Post Office workers wrongly accused of stealing still awaiting payouts

The Liberal Democrat leader has accused Post Office bosses of misleading him over the Horizon IT scandal in which hundreds of branch owner-operators were wrongly prosecuted.

Ed Davey, who was postal affairs minister between 2010 and 2012 when the software issues started coming to light, said he regretted not doing more to help victims who were wrongly accused of stealing but claimed that executives had blocked him from meeting campaigners.

Speaking to Times Radio, he said: “I feel that I was deeply misled by Post Office executives … they didn’t come clean. There were definitely attempts to stop me meeting [campaigners].

“We were clearly misled. I think ministers from all political parties were misled.”

On Monday, ITV began broadcasting Mr Bates vs the Post Office, a four-part drama charting the fight for justice by branch owner-operators wrongly prosecuted because of faults in the Horizon computer system being used to help with accounting.

Alan Bates, who is played by Toby Jones in the drama, has claimed he approached Davey, then postal affairs minister, in 2010 but the Lib Dem MP said he did not believe a meeting “would serve any purpose”.

This week, Davey said Post Office executives were now “dragging their feet” and “not bringing evidence to the inquiry”.

He added: “Government ministers need to do more – I hope they watch this series and realise they’ve got to come forward with a proper compensation package.”

Post Office workers celebrate with their supporters outside the Royal Courts of Justice in London in April 2021.
Post Office workers celebrate with their supporters outside the Royal Courts of Justice in London in April 2021. Photograph: Alicia Canter/The Guardian

On Wednesday, Post Office workers wrongly accused of stealing as a result of the Horizon faults said many were still waiting for compensation four years after winning a landmark court case proving their innocence.

Between 1999 and 2015 the Post Office relentlessly pursued branch owner-operators across the UK for alleged theft, fraud and false accounting, despite knowing there were faults in Horizon IT software they were using, resulting in more than 700 prosecutions.

The scandal has often been described as the most widespread miscarriage of justice in UK history.

In 2019, a group of Post Office operators won a high court case in which their convictions were ruled wrongful. That was after a prosecution process that had ruined lives and had been linked to four suicides. Dozens of victims have died without receiving compensation.

“Some have been waiting over 20 years and suffering for far too long,” said Bates told the Mirror. “It’s money they are owed. Don’t extend the deadline for payments because you can’t extend people’s lives.”

Noel Thomas, who was sentenced to nine months in prison in 2006 after but whose conviction was quashed in 2021, said: “I might never see [full compensation] because a lot of my friends have gone. A lot of people I met from this process have passed away.”

Others have told heartbreaking stories about the financial and personal ramifications of being prosecuted and convicted to the public inquiry into the scandal.

Siobhan Sayer was separated from her distressed six-month-old daughter when investigators visited her home in 2008 seeking £18,000 in funds missing from her Post Office business.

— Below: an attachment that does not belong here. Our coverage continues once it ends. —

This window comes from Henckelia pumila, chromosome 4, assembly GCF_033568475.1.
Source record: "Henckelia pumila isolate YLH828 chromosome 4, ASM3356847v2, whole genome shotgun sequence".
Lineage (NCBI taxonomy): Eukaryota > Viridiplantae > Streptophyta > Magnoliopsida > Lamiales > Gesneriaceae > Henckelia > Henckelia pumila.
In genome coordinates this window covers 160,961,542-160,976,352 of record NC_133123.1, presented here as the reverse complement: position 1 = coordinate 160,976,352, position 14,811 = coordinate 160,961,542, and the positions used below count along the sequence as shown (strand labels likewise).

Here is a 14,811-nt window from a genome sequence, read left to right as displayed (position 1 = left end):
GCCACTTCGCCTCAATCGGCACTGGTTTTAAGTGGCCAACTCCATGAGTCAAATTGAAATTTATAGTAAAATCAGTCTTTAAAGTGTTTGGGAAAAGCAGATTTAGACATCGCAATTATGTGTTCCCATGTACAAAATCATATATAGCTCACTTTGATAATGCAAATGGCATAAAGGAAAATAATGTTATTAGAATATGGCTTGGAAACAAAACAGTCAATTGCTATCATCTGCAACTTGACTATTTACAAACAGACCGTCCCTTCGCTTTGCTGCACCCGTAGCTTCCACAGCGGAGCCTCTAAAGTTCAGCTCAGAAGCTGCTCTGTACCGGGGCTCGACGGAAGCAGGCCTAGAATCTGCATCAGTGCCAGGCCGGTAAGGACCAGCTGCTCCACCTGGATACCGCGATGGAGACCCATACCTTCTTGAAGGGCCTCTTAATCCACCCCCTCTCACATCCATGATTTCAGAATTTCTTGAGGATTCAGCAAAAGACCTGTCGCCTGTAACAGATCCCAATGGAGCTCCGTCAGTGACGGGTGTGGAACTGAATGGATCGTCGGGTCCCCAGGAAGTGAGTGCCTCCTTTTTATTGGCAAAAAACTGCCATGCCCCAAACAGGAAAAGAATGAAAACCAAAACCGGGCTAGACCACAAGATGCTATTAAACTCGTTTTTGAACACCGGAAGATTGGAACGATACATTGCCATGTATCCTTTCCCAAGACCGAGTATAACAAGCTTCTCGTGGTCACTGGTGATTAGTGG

Pauline Thomson, who ultimately avoided jail, spoke of how she was sentenced on the day her granddaughter was born.

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Lee Castleton, who called the Post Office’s helpline 91 times as he suspected the Horizon IT system was at fault, had to represent himself in court as he could not afford a lawyer and was made bankrupt after a two-year legal effort to try to clear his name.

A member of the Post Office’s legal team told the inquiry it knew Castleton would not be able to pay costs of £321,000 if he lost but the state-owned company wanted to “show the world” it would defend the Horizon system.

The 2019 ruling paved the way for millions of pounds of future payouts, and led to the court of appeal quashing the convictions of workers who were wrongly accused of committing crimes. However, there have been concerns about delays to the payments and further blunders – including tax being charged on the compensation.

By last month, 142 appeal case reviews had been completed out of 900 people convicted during the scandal, with 93 convictions overturned and 54 upheld, withdrawn or refused permission to appeal.

A total of £24m has been paid out in relation to overturned convictions.

In September, ministers announced that every branch owner-operator whose wrongful conviction had been overturned would receive £600,000 in compensation from the government.

The overturned convictions process is one of three different compensation schemes that have been set up as the scandal has developed.

More than £130m has so far been paid to about 2,500 Post Office workers across the three schemes. However, last month it emerged that the Post Office had almost halved the amount set aside for payouts as fewer owner-operators than expected had won or brought appeals.

The Post Office said in its annual results the year to the end of March that it was now holding £244m for compensation payments, down from £487m a year ago, after 38% of appeals against convictions were either turned down, withdrawn or unsuccessful.

A Post Office spokesperson said: “We’re acutely aware of the human cost of the scandal and we’re doing all we can to provide redress both in respect of paying compensation and assisting the Horizon IT Inquiry. The Inquiry was set up to establish independently what went wrong in the past and accountability. It would be inappropriate to comment separately from the proceedings of the inquiry.”


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